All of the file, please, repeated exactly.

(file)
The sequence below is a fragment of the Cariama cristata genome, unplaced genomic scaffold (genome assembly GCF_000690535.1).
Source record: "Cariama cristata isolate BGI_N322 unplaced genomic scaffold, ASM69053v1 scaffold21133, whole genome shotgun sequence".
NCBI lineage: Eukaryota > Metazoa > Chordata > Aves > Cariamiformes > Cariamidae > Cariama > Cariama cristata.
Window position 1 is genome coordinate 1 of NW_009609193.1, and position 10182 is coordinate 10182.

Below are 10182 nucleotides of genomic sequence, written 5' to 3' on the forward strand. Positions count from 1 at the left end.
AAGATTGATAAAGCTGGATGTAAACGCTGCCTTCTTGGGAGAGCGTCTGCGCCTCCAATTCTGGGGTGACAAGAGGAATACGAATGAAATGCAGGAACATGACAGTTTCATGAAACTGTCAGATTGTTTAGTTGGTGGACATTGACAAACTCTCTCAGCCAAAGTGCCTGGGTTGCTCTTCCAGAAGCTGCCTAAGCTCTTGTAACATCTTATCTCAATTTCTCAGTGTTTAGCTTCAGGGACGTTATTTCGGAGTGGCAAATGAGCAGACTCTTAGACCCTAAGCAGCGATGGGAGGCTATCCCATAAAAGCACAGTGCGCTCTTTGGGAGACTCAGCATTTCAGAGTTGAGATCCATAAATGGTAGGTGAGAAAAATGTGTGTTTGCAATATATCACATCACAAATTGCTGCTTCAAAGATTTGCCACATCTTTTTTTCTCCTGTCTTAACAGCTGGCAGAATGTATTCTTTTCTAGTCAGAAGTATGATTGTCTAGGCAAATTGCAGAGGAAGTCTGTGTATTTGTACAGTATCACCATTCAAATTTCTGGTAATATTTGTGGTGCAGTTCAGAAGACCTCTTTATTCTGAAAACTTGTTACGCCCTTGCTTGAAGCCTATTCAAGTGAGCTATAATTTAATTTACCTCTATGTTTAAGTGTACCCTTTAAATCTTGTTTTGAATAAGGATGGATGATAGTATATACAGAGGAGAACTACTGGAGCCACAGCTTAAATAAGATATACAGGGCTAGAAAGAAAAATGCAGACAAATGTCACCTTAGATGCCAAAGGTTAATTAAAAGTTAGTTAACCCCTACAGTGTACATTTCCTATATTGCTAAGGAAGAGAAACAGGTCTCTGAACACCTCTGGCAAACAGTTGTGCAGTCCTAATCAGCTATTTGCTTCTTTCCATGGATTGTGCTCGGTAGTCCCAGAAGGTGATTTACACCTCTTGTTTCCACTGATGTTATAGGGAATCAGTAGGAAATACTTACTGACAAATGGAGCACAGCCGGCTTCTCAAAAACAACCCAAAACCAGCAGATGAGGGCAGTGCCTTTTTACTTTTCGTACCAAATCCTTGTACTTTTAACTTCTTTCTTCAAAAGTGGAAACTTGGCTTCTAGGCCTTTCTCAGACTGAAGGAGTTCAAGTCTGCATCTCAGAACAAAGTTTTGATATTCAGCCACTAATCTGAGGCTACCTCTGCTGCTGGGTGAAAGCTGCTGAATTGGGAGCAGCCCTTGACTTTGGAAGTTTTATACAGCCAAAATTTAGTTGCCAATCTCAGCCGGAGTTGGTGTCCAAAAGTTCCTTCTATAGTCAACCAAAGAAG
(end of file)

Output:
The sequence below is a fragment of the Cariama cristata genome, unplaced genomic scaffold (genome assembly GCF_000690535.1).
Source record: "Cariama cristata isolate BGI_N322 unplaced genomic scaffold, ASM69053v1 scaffold21133, whole genome shotgun sequence".
NCBI lineage: Eukaryota > Metazoa > Chordata > Aves > Cariamiformes > Cariamidae > Cariama > Cariama cristata.
Window position 1 is genome coordinate 1 of NW_009609193.1, and position 10182 is coordinate 10182.

Below are 10182 nucleotides of genomic sequence, written 5' to 3' on the forward strand. Positions count from 1 at the left end.
AAGATTGATAAAGCTGGATGTAAACGCTGCCTTCTTGGGAGAGCGTCTGCGCCTCCAATTCTGGGGTGACAAGAGGAATACGAATGAAATGCAGGAACATGACAGTTTCATGAAACTGTCAGATTGTTTAGTTGGTGGACATTGACAAACTCTCTCAGCCAAAGTGCCTGGGTTGCTCTTCCAGAAGCTGCCTAAGCTCTTGTAACATCTTATCTCAATTTCTCAGTGTTTAGCTTCAGGGACGTTATTTCGGAGTGGCAAATGAGCAGACTCTTAGACCCTAAGCAGCGATGGGAGGCTATCCCATAAAAGCACAGTGCGCTCTTTGGGAGACTCAGCATTTCAGAGTTGAGATCCATAAATGGTAGGTGAGAAAAATGTGTGTTTGCAATATATCACATCACAAATTGCTGCTTCAAAGATTTGCCACATCTTTTTTTCTCCTGTCTTAACAGCTGGCAGAATGTATTCTTTTCTAGTCAGAAGTATGATTGTCTAGGCAAATTGCAGAGGAAGTCTGTGTATTTGTACAGTATCACCATTCAAATTTCTGGTAATATTTGTGGTGCAGTTCAGAAGACCTCTTTATTCTGAAAACTTGTTACGCCCTTGCTTGAAGCCTATTCAAGTGAGCTATAATTTAATTTACCTCTATGTTTAAGTGTACCCTTTAAATCTTGTTTTGAATAAGGATGGATGATAGTATATACAGAGGAGAACTACTGGAGCCACAGCTTAAATAAGATATACAGGGCTAGAAAGAAAAATGCAGACAAATGTCACCTTAGATGCCAAAGGTTAATTAAAAGTTAGTTAACCCCTACAGTGTACATTTCCTATATTGCTAAGGAAGAGAAACAGGTCTCTGAACACCTCTGGCAAACAGTTGTGCAGTCCTAATCAGCTATTTGCTTCTTTCCATGGATTGTGCTCGGTAGTCCCAGAAGGTGATTTACACCTCTTGTTTCCACTGATGTTATAGGGAATCAGTAGGAAATACTTACTGACAAATGGAGCACAGCCGGCTTCTCAAAAACAACCCAAAACCAGCAGATGAGGGCAGTGCCTTTTTACTTTTCGTACCAAATCCTTGTACTTTTAACTTCTTTCTTCAAAAGTGGAAACTTGGCTTCTAGGCCTTTCTCAGACTGAAGGAGTTCAAGTCTGCATCTCAGAACAAAGTTTTGATATTCAGCCACTAATCTGAGGCTACCTCTGCTGCTGGGTGAAAGCTGCTGAATTGGGAGCAGCCCTTGACTTTGGAAGTTTTATACAGCCAAAATTTAGTTGCCAATCTCAGCCGGAGTTGGTGTCCAAAAGTTCCTTCTATAGTCAACCAAAGAAG